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Re: API conflicts (Was: Re: Reasons for withdrawal)




On Wednesday, Oct 29, 2003, at 00:48 US/Eastern, Shiro Kawai wrote:

I'd still like to see a section or a note that refers to names
which conflicts or confusing with existing srfis and popular
implementations.  It may be a job of users to look them out,
but having mentioned it in this srfi would be a great help
for users and implementators.  Something like the following.

  Compatibilities:

     Some of the names defined in this srfi uses the same or
     similar name in existing srfis or implementations.  Some of
     them are defined so that they are extension of the existing
     practice, and some of them have incompatibilities.

   Extensions to R5RS

     R5RS doesn't specify the return value of string-set! and
     vector-set!.  This srfi specifies them to return the passed
     collection.

     string-ref, vector-ref and list-ref are extended to take
     an optional argument, absence-thunk.

I just want to stress the fact that these are _extensions_ and not
incompatibilities.

   Relation to other SRFIs

     string= has different interface from string= in srfi-13,
     which has the following API:

        (string= string1 string2 [start1 end1 start2 end2])

     If the implementation wish to support both srfis, it can
     dispatch by its argument types.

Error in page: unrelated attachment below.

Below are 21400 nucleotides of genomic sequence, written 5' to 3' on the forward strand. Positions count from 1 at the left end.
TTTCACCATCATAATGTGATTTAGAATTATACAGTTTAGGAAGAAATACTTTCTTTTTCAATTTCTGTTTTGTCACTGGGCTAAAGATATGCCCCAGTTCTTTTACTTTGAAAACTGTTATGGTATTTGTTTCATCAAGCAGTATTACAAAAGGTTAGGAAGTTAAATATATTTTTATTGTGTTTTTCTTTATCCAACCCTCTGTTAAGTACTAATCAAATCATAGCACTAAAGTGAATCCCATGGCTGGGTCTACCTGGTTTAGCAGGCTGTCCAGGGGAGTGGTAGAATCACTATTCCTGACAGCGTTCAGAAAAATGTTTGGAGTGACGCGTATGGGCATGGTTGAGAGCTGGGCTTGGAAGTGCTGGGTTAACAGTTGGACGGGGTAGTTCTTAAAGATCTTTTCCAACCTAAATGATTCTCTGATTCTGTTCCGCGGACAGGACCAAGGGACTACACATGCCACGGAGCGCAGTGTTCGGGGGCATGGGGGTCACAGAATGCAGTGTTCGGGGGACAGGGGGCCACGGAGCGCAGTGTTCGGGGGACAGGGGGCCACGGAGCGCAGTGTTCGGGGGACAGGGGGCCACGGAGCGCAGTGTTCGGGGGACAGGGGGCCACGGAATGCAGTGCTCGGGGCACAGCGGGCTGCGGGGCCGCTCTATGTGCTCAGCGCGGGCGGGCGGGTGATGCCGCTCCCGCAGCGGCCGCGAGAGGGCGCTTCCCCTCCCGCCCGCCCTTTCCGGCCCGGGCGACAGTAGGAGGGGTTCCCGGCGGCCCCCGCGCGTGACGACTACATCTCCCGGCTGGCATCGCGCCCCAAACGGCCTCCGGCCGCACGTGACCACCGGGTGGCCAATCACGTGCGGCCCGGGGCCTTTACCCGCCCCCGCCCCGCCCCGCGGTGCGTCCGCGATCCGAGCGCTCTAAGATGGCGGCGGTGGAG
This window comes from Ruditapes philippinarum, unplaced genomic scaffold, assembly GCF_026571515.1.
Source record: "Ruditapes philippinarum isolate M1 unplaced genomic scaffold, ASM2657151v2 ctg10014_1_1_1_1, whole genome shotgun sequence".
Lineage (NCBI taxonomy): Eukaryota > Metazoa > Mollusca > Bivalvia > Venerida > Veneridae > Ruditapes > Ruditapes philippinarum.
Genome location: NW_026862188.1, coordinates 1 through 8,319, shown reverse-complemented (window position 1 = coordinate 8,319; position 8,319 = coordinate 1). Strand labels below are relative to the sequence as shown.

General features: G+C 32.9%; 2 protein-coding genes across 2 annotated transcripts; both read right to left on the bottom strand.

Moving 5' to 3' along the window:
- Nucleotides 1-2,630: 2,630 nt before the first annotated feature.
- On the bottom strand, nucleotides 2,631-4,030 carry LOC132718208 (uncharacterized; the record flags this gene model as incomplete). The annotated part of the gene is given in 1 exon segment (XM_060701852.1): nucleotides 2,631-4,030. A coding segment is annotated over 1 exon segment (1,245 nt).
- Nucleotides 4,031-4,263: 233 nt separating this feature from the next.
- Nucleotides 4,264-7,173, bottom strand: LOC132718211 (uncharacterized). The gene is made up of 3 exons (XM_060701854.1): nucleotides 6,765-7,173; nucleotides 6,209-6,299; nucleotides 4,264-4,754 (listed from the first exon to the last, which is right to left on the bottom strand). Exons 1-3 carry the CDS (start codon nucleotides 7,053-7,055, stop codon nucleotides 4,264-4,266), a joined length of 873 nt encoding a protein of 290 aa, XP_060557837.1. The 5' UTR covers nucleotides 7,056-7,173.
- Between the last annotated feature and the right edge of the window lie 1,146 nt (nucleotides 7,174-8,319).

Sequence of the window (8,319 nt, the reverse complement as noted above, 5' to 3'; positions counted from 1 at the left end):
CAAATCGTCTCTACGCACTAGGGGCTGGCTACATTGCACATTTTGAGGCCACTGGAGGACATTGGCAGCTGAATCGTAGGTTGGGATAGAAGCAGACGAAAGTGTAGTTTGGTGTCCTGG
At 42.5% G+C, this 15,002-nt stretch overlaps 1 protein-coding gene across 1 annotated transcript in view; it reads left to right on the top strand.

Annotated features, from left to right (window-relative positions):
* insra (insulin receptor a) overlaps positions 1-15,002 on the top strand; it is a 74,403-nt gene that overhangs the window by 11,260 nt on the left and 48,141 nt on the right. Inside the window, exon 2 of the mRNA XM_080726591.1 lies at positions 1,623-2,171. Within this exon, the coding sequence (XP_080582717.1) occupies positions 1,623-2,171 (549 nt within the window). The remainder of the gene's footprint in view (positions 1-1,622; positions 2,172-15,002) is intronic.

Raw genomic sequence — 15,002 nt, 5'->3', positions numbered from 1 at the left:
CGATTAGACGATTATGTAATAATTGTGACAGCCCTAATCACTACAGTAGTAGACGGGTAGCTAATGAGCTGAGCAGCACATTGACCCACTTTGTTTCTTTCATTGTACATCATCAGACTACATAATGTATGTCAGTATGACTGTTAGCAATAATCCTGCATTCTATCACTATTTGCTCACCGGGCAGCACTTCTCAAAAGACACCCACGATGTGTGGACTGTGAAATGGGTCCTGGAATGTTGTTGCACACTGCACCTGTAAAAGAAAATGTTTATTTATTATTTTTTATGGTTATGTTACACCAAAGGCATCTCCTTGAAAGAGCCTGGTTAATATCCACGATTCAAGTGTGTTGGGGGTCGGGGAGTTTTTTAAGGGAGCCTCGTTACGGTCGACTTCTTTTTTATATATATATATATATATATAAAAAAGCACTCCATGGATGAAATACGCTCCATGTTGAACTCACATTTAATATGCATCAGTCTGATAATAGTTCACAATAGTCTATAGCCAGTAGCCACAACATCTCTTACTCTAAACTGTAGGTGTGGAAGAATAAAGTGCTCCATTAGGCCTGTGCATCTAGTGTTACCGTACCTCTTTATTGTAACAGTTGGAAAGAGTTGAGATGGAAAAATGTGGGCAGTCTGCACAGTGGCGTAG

I think SRFI 13's STRING= is the problem here.  It breaks the
convention defined by SRFI 1, and SRFIs 43 and 44 use that same
convention; SRFI 13's STRING= is really R5RS's STRING=?, but with the
question mark removed for no reason I can find.

(oops: having read your email over again, I realize that it was just
a list of related work/extensions/incompatibilities; this comment is
therefore irrelevant to this message, but it's still a comment I'd
like to make somewhere)

     string-copy and string-count are subset of srfi-13's.

*-COPY for sequences _used_ to be like SRFI 13's STRING-COPY and SRFI
43's VECTOR-COPY.  I'm not sure where this changed, and I'll see if
Scott will put that back in.  The same applies to *-COUNT for
sequences, except without it having been extended for sequences in
prior versions of the document.

In fact, it seems like it would make sense for a lot of the bag and
general collection operations to be able to accept start and end
arguments for the sequence versions, e.g. *->LIST, *-REMOVE-whatever,
et cetera.

     [...]

     list= in this srfi takes two lists.  list= in srfi-1 takes
     arbitrary number of lists.

LIST= should be n-ary.  I'm not sure why it isn't.  (probably a typo;
there are lots of those in the document, due to the tedium in writing
it)

     [...]

     alist-copy is an extension of srfi-1's.  SRFI-1's alist-copy
     doesn't specify the behavior when the given argument contains
     non-pair in the list.  This srfi's alist-copy treats the first
     element specially.  [This actually suggests the choice of
     'alist-' prefix may not be adequate, since the alist dictionary